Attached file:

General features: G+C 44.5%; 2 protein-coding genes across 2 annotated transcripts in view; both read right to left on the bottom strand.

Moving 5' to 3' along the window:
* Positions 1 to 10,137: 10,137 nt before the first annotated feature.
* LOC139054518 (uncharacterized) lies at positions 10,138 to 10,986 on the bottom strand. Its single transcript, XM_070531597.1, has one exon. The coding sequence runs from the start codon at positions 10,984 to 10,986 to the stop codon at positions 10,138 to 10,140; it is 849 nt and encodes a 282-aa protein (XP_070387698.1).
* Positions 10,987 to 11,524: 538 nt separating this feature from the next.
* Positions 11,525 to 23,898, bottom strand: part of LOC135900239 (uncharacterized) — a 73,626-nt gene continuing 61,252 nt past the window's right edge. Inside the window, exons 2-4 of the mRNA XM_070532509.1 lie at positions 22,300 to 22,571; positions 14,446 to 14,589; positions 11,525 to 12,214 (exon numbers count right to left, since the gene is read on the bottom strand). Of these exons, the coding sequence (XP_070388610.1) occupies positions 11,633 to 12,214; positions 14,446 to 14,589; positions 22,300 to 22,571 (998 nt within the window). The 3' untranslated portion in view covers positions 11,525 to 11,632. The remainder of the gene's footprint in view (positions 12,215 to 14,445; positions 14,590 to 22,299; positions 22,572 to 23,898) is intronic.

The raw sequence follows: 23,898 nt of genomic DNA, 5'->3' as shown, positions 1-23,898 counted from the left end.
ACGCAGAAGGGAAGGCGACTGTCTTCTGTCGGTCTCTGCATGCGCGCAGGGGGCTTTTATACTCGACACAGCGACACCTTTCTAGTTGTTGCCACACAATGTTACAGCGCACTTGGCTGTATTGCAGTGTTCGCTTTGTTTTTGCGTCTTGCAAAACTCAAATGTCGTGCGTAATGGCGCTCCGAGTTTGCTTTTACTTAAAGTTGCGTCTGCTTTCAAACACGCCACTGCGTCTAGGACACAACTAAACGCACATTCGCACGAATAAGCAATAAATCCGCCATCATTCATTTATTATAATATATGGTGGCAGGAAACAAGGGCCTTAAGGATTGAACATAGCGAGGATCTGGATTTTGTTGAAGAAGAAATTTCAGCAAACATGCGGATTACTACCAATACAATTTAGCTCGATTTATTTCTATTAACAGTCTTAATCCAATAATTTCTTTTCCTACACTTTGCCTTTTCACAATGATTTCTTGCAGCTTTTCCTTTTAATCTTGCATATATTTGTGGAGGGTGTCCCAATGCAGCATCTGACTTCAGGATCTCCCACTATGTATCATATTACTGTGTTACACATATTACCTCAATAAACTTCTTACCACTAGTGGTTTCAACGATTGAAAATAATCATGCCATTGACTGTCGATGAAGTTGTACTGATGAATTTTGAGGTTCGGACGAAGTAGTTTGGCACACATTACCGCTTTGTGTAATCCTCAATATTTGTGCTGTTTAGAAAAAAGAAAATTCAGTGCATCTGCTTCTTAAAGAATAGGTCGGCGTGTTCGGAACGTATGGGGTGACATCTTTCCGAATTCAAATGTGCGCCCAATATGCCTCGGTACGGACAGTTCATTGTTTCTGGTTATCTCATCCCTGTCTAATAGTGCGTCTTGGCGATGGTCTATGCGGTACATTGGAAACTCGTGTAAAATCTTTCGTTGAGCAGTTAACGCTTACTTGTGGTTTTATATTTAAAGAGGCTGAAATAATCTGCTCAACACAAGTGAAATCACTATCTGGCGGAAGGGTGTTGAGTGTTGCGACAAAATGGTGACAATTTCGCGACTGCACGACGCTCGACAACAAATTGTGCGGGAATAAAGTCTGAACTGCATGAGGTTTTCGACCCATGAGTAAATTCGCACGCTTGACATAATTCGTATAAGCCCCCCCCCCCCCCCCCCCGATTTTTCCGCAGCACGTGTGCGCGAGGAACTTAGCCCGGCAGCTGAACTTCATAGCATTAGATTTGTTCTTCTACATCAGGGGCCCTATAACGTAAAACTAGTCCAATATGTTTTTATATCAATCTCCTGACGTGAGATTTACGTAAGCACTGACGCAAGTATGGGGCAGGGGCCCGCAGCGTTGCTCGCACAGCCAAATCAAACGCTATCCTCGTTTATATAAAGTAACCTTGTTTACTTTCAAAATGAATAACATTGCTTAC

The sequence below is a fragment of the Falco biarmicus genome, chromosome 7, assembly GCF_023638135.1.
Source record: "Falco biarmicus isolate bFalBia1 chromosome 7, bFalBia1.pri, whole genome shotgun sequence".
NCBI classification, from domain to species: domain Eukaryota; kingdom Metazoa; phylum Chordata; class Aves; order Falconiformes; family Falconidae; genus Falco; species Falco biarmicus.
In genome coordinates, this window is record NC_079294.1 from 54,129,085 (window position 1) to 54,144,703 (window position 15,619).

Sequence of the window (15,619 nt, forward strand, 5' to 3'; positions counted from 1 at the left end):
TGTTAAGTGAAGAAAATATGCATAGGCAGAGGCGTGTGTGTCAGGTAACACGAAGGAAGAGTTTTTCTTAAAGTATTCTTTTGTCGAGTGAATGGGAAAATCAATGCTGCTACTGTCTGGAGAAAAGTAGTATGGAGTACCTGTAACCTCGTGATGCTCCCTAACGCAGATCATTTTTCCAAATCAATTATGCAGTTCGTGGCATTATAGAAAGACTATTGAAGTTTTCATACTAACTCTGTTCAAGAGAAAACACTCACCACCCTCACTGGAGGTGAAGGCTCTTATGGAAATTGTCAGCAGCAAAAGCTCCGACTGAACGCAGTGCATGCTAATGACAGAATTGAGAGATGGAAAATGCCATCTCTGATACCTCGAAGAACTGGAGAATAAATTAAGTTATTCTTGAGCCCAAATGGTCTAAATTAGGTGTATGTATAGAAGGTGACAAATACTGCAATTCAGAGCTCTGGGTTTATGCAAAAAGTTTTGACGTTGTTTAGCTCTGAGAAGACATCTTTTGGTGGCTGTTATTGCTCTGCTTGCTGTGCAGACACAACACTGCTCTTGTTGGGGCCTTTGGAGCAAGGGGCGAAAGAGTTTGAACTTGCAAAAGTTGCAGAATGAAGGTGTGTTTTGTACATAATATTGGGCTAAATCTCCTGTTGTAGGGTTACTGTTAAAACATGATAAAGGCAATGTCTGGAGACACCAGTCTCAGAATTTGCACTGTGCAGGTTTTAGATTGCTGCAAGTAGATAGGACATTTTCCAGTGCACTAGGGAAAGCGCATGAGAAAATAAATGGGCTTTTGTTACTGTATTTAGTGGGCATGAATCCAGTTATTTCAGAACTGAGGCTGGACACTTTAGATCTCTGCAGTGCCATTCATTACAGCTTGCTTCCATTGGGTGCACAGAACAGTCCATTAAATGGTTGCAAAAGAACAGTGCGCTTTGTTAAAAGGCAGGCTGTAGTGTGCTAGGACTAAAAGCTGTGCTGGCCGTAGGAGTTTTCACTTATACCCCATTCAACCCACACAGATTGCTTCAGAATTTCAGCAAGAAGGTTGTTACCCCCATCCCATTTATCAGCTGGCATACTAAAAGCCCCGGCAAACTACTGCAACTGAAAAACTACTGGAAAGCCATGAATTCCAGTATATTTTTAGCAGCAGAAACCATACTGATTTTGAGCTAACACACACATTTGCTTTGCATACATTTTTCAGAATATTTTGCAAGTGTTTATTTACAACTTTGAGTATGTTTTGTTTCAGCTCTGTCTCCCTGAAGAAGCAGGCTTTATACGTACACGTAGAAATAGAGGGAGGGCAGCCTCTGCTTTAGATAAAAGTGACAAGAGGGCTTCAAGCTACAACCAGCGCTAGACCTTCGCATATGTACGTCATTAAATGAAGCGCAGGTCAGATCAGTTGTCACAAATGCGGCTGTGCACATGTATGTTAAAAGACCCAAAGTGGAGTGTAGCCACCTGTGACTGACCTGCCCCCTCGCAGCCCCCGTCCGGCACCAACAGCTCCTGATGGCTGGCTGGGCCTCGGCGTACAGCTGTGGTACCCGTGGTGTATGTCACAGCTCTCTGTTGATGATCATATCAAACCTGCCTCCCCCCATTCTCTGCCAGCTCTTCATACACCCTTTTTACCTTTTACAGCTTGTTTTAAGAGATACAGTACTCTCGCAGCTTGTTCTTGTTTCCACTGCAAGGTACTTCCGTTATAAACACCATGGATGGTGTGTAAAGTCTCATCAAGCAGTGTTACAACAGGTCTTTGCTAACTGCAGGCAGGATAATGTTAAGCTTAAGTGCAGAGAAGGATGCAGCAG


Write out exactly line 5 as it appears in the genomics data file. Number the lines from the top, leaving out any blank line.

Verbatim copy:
* Positions 10,987 to 11,524: 538 nt separating this feature from the next.